It was Apple's own admission that iOS does compete with Android (which reduces to absurdity its denial of the existence of a smartphone OS market) that pointed me to this in the first place.

What the Supreme Court held in Kodak 30 years ago is that if certain criteria are fulfilled, there are exceptions to the general rule that a market is characterized by more than one vendor offering products (which includes services) that have the potential to substitute each other. The most important one of those requirements is also the only one that matters here (as Judge YGR didn't see any issues with the other three): that competition in the foremarket fails to discipline a defendant's conduct in the aftermarket.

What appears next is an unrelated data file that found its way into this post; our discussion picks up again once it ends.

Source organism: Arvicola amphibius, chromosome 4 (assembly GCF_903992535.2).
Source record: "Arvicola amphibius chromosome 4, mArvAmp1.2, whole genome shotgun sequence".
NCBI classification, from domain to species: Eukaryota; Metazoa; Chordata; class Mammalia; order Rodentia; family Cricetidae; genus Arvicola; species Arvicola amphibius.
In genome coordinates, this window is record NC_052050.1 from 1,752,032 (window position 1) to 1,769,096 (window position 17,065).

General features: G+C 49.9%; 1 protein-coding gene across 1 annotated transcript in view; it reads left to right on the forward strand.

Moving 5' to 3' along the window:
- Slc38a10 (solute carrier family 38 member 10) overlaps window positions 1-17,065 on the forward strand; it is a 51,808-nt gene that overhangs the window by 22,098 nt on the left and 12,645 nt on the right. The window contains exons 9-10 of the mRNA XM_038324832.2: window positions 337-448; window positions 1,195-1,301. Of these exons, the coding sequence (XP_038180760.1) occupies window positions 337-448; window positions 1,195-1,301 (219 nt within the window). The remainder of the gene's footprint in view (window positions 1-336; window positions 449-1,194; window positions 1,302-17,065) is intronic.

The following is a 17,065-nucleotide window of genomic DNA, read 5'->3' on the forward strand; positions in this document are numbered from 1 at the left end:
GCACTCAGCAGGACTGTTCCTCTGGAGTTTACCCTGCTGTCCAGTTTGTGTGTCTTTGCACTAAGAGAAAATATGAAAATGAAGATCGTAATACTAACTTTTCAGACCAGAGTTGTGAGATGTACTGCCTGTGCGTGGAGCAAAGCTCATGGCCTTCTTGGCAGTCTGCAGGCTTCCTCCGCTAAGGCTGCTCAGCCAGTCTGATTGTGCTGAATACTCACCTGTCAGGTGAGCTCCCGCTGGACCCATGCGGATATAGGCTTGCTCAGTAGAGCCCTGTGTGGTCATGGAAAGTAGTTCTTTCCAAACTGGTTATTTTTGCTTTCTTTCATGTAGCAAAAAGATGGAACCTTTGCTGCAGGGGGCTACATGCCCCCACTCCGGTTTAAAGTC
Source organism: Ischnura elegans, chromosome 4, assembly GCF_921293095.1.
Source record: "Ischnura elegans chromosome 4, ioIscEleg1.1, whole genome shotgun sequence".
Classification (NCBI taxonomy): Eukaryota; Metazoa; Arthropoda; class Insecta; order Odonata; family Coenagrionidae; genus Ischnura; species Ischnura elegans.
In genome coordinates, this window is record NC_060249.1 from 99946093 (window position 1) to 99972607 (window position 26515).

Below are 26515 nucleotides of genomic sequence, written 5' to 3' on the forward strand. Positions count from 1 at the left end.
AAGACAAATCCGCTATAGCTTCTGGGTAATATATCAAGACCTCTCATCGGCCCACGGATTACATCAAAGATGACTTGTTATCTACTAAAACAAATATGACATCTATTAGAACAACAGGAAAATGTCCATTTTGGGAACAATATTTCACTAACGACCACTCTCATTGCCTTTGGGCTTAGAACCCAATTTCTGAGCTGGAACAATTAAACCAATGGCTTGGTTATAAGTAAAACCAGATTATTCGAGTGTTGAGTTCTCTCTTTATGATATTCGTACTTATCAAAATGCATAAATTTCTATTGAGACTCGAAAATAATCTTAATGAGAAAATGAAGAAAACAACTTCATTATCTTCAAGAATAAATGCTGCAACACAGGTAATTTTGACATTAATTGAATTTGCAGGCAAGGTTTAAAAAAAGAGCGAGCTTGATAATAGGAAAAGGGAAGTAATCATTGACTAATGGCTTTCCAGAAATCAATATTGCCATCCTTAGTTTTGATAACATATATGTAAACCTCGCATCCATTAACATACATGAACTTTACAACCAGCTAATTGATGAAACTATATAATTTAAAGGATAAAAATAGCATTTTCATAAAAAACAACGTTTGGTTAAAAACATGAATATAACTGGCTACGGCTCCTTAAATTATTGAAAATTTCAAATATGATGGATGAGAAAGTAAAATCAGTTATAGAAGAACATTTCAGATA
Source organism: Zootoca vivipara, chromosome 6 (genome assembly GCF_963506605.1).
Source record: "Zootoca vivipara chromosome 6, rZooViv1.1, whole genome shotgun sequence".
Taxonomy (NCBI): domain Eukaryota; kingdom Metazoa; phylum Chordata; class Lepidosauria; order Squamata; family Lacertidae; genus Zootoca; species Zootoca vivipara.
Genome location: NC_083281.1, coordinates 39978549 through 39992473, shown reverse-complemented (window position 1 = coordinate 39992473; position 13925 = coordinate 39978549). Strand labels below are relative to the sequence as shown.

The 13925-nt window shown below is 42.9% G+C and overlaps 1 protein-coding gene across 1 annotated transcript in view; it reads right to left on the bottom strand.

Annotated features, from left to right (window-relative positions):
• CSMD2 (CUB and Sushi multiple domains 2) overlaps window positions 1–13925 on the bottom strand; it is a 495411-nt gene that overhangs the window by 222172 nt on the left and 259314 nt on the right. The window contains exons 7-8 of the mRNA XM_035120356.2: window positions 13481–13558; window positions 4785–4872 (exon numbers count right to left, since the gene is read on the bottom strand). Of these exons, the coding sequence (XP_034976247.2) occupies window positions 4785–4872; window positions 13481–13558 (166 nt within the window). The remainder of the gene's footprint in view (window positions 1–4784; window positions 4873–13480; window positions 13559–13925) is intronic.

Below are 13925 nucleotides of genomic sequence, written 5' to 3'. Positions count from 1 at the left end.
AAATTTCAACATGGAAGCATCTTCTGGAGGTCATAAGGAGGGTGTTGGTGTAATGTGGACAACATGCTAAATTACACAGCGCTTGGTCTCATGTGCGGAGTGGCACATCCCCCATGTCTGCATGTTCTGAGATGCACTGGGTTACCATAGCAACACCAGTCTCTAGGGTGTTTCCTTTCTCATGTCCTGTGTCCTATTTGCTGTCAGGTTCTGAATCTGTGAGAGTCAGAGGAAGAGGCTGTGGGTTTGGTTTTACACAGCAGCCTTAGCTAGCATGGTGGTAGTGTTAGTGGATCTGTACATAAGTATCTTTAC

The Supreme Court didn't resolve the case after a full trial: it merely held that the complaint should survive a motion to dismiss in light of plausible factual allegations according to which Kodak enjoyed market power in the aftermarket of spare parts for its high-volume photocopiers despite having to compete with other makers of photocopiers in the foremarket. In other words, if the allegations were taken as true, Kodak could--with impunity--act anticompetitively in the aftermarket without customers defecting in the foremarket or competitors seizing an opportunity to undercut Kodak on the total cost of ownership (TCO), such as by adopting a similar razor-and-blades type of business model and slashing photocopier prices, which would serve as a competitive constraint on Kodak.